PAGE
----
Saint Séverin 1-2
5, Rue Saint Séverin, 75005 Paris
Orgue de tribune
1748 - Claude Ferrand
1825 - Pierre-François Dallery
1889 - John Abbey
1963 - Alfred Kern
1982 - Daniel Kern
1988 - Dominique Lalmand
2011 - Quentin Blumenroeder
Saint Séverin dates back to the end of the 11th
century, built on the place of a former chapel (VIth
century). The clocktower dates to 1412. Its present
apparance in flamboyant Gothic style dates back to the
The organ was built by Claude Ferrand (1748), using
pipes from the former organ, probably of Valéran de
Héman (1610). In 1889, the organ was transformed by
into a symphonic organ. In 1963, a reconstruction and
reconception of the orginal French classical organ into
a neo-classical German-French concept was carried
out by Alfred Kern.
26 stops date from before the revolution (or party
from Dallery), 10 stops of Abbey were re-used but
intonated into the new concept, 22 stops are new. Of
the reeds, the Cormorne als well as the Trumpet of the
positive and the Voix Humaine of the Récit date from
the 17th century, but were modified.
Between 1964 and 1982, an unknown organ builder
replaced the Bombarde 16 of the great with the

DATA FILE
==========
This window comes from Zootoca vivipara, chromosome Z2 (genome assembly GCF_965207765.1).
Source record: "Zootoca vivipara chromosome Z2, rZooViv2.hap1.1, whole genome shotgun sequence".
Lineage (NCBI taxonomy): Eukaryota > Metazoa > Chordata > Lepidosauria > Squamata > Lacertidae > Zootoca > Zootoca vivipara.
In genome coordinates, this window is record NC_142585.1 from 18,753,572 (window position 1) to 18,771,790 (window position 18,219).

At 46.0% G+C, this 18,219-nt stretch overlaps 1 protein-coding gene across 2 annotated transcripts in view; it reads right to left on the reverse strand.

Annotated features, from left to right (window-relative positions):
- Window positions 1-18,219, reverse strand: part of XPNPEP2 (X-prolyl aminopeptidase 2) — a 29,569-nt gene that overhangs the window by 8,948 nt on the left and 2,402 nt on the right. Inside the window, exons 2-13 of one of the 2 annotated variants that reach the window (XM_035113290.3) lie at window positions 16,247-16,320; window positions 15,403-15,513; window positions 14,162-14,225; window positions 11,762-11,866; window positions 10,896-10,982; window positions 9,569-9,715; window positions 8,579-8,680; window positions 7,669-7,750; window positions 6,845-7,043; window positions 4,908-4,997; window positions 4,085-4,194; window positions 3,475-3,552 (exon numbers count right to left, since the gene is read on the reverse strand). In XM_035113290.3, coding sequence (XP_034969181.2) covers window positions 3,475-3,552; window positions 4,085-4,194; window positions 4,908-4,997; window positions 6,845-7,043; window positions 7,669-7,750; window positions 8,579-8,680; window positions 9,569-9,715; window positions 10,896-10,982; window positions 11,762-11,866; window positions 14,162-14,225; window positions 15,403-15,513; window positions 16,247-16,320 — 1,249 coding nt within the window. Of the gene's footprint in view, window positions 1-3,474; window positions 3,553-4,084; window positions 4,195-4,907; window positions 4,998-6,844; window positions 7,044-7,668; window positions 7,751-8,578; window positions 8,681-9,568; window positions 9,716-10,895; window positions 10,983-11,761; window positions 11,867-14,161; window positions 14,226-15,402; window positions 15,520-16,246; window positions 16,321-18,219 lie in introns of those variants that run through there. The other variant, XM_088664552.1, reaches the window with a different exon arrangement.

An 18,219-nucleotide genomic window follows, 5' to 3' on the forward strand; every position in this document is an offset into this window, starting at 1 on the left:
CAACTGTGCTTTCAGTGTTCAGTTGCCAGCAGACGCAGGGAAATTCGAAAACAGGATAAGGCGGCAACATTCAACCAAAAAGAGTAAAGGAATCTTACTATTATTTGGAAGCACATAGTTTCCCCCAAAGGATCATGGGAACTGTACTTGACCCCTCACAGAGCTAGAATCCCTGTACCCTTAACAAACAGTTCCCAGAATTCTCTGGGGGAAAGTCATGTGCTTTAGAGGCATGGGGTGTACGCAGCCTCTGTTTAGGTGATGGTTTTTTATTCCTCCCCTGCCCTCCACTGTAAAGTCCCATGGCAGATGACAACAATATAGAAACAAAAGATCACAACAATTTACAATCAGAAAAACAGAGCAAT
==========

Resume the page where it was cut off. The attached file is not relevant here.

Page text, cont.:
Musette 16 of the Récit, re-used as an eight foot. At the
same time the Hautbois 4 was changed into eight foot
at the same keyboard. In 1982, Daniel Kern moved le
Quintaton 8 of the Positif to the Récit. The old
Trompette 8 of the Echo was moved to its original
place on the Positif, the Clairon 4 of the Echo was
changed into a Trompette 8 and and a new Sifflet 1
was added. All these changes were conserved in 2011,
when the organ was restored by Quentin
Blumenroeder, with respect to the harmonisation and
tuning in close cooperation with Jean-Marie Tricoteaux
(reeds) and Dominique Thomas (other stops). The
work of Alfred Kern was carefully respected.
François Espinasse, Nicolas Bucher, Christophe
Mantoux, Guillaume Nussbaum.
Famous organists in the past: Nicolas Séjan, Camille
Saint-Saëns, Michel Chapuis.
Regularly on Saturdays.
Masses with organ
Sunday 10.30 AM, 12 AM, 16 PM, 19.30 PM.
Michel Alabau (former co-titulaire).
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